o The actions of the colonising state to steadfastly cling to a colonised land no matter at what cost to the captive populace or to world opinion.


Ø When did Patani became part of Thailand?

o The Malay Sultanate of Patani was annexed by Siam in 1902 when its last Sultan, Tengku Abdul Kadir Kamaruddin, was abducted by Siamese forces, forcibly shipped to Bangkok at gunpoint and held captive in Phitsanulok prison.

o Siam’s occupation of Patani was sanctioned by the British government upon the signing of the Anglo-Siamese Treaty in 1909, although this captive state was not specifically mentioned in the Treaty. Addendums to the Treaty reaffirmed Britain’s special interest in the occupied Malay lands up to Bang Tapan near the Isthmus of Kra.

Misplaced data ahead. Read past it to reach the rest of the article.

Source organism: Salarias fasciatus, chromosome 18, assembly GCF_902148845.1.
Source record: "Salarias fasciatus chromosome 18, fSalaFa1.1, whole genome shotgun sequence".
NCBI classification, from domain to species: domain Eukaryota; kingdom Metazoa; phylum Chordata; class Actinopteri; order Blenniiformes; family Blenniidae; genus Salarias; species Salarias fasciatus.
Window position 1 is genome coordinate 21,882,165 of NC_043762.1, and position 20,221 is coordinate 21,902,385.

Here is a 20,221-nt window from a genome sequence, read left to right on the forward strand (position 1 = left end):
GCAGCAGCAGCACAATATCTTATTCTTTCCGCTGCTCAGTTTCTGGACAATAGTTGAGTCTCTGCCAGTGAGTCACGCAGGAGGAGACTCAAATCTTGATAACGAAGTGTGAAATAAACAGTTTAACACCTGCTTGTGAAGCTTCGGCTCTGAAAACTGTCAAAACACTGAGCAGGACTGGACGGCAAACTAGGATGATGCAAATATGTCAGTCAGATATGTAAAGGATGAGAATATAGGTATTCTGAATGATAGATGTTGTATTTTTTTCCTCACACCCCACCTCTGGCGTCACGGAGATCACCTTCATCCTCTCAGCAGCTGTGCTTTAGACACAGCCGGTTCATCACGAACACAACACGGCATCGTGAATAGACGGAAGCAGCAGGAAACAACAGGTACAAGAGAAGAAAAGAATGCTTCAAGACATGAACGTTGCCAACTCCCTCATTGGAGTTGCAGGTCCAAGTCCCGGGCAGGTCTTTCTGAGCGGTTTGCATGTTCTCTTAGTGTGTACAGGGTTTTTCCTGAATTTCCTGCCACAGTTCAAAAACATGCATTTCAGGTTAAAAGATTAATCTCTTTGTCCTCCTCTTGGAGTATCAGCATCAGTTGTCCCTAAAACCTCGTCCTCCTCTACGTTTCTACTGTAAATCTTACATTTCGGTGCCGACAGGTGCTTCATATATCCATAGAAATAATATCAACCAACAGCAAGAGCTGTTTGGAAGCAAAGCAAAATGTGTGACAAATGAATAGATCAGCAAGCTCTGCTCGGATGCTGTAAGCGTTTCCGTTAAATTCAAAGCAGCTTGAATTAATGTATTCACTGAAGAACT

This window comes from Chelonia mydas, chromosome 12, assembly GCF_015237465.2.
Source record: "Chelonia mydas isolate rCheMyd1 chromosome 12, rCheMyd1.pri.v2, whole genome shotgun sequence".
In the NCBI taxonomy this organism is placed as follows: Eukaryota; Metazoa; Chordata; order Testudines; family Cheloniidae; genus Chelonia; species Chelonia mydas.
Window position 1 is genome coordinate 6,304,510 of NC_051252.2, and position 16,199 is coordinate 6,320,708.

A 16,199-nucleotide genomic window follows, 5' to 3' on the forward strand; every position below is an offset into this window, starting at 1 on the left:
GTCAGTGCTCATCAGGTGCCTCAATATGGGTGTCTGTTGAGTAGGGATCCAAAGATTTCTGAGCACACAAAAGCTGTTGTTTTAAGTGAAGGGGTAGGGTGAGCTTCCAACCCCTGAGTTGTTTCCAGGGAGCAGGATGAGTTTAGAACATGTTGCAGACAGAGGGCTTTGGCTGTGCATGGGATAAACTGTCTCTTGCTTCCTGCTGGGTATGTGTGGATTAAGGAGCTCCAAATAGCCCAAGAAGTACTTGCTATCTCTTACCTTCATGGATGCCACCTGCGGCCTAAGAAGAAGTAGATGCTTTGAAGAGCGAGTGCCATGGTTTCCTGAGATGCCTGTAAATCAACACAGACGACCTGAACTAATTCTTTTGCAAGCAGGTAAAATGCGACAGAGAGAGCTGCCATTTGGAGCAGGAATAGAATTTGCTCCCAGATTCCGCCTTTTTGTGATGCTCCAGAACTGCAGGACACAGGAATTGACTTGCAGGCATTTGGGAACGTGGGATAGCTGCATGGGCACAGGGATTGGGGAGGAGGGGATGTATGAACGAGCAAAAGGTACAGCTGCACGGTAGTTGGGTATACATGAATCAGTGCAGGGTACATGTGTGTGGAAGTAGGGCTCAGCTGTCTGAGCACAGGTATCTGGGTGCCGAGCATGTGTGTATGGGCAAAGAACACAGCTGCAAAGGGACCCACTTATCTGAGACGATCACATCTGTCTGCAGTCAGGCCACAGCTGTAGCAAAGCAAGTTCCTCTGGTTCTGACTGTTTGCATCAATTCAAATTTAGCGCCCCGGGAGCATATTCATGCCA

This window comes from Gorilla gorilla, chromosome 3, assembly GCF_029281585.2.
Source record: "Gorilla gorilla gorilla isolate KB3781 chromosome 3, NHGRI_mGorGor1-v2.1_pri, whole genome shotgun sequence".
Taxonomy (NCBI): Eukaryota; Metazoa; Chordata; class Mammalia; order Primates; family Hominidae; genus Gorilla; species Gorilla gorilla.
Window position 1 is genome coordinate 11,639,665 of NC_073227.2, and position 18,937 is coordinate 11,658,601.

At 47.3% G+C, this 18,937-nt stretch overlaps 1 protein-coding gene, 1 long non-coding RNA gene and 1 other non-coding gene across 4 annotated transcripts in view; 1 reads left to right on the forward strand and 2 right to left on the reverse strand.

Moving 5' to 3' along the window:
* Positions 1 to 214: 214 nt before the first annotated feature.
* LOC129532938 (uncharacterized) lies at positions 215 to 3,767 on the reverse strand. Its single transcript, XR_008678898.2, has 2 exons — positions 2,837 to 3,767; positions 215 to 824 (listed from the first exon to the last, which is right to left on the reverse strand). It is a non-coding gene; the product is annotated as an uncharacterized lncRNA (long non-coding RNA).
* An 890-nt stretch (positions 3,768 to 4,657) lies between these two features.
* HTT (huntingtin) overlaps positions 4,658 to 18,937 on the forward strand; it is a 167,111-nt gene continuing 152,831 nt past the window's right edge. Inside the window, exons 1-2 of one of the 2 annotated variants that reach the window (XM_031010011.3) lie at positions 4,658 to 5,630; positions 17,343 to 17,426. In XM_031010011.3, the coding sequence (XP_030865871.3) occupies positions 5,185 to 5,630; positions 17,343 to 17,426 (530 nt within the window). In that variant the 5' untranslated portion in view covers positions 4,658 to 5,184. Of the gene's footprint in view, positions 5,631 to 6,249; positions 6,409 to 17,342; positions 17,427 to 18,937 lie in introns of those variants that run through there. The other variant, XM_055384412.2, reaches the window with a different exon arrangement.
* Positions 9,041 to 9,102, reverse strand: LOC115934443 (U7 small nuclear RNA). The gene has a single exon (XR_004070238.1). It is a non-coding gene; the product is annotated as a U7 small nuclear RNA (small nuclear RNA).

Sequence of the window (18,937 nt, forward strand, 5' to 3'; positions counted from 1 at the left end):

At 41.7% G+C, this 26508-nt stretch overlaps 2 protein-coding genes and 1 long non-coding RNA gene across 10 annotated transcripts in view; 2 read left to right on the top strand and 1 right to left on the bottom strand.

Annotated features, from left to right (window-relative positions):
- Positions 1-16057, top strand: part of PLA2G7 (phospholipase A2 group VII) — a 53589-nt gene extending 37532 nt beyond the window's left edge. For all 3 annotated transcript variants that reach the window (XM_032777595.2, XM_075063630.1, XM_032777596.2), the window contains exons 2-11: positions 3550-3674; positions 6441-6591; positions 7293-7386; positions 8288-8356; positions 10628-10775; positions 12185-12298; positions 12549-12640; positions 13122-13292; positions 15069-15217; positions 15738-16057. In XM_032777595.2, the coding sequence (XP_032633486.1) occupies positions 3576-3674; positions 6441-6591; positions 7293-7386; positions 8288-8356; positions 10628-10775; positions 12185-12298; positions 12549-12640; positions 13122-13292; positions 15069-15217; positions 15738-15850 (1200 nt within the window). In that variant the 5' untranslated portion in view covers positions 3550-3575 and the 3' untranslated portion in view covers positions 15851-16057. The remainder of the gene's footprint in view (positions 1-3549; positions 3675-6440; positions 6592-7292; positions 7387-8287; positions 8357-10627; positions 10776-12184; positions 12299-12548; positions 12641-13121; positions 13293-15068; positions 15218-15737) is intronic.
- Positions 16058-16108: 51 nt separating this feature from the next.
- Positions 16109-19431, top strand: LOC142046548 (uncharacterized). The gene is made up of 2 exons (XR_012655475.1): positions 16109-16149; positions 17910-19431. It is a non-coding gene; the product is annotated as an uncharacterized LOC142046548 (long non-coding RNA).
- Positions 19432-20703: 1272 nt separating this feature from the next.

o The Patani populace were neither consulted nor participated in the Treaty deliberations.


Ø Why didn’t the seven principalities of the Sultanate of Patani as well as adjacent Malay-populated states occupied by Siam (Setul, Singgora, Ligor, Trang and Bedalung) be systematically detached from Siam and amalgamated with the Malay states of British Malaya?

o Britain’s plans to incorporate these northern Malay states within British Malaya were scuttled by the advent of the First World War, which diverted British attention to other theatres of conflict. The Second World War and subsequent American-induced decolonisation of Southeast Asia effectively pre-empted any British solution to the plight of the captive Malay states.


Ø Are the Thai Muslims of the south different from other Thais?

o They are not “Thai Muslims.” The Patani populace are ethnic Malays, with close linguistic and cultural affinities with the ethnic Malays of Malaysia’s Kelantan state. They profess the Islamic religion.

o The Patani Malays have their own language, culture, history and identity and are not part of the “Thai” social milieu centered on the ethnic-T’ais of the Central Chao Phraya basin.